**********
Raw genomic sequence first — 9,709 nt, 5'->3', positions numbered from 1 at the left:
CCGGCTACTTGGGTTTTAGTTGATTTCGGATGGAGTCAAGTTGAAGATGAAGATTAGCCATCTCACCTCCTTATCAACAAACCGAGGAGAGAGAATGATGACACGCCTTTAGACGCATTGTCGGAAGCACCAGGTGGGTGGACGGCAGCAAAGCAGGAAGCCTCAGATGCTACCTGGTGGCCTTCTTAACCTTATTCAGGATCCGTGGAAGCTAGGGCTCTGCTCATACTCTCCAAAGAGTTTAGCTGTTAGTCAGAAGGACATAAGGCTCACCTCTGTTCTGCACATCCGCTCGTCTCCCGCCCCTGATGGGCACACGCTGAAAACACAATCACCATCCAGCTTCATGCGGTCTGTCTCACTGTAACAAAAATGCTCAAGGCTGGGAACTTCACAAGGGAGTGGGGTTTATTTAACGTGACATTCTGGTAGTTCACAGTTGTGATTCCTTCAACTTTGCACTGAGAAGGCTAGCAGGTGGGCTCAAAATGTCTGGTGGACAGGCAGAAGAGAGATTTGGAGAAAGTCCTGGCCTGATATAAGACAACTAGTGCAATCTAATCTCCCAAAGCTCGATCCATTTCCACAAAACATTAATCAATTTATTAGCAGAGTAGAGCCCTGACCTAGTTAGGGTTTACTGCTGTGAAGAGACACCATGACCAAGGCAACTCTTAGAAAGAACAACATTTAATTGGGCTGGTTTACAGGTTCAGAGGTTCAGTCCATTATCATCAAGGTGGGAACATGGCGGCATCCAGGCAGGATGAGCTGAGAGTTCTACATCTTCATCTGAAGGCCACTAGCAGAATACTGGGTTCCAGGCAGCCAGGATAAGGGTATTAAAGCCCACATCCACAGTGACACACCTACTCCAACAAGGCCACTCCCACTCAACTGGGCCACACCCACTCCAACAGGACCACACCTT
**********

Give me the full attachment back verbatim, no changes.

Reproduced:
Raw genomic sequence first — 9,709 nt, 5'->3', positions numbered from 1 at the left:
CCGGCTACTTGGGTTTTAGTTGATTTCGGATGGAGTCAAGTTGAAGATGAAGATTAGCCATCTCACCTCCTTATCAACAAACCGAGGAGAGAGAATGATGACACGCCTTTAGACGCATTGTCGGAAGCACCAGGTGGGTGGACGGCAGCAAAGCAGGAAGCCTCAGATGCTACCTGGTGGCCTTCTTAACCTTATTCAGGATCCGTGGAAGCTAGGGCTCTGCTCATACTCTCCAAAGAGTTTAGCTGTTAGTCAGAAGGACATAAGGCTCACCTCTGTTCTGCACATCCGCTCGTCTCCCGCCCCTGATGGGCACACGCTGAAAACACAATCACCATCCAGCTTCATGCGGTCTGTCTCACTGTAACAAAAATGCTCAAGGCTGGGAACTTCACAAGGGAGTGGGGTTTATTTAACGTGACATTCTGGTAGTTCACAGTTGTGATTCCTTCAACTTTGCACTGAGAAGGCTAGCAGGTGGGCTCAAAATGTCTGGTGGACAGGCAGAAGAGAGATTTGGAGAAAGTCCTGGCCTGATATAAGACAACTAGTGCAATCTAATCTCCCAAAGCTCGATCCATTTCCACAAAACATTAATCAATTTATTAGCAGAGTAGAGCCCTGACCTAGTTAGGGTTTACTGCTGTGAAGAGACACCATGACCAAGGCAACTCTTAGAAAGAACAACATTTAATTGGGCTGGTTTACAGGTTCAGAGGTTCAGTCCATTATCATCAAGGTGGGAACATGGCGGCATCCAGGCAGGATGAGCTGAGAGTTCTACATCTTCATCTGAAGGCCACTAGCAGAATACTGGGTTCCAGGCAGCCAGGATAAGGGTATTAAAGCCCACATCCACAGTGACACACCTACTCCAACAAGGCCACTCCCACTCAACTGGGCCACACCCACTCCAACAGGACCACACCTT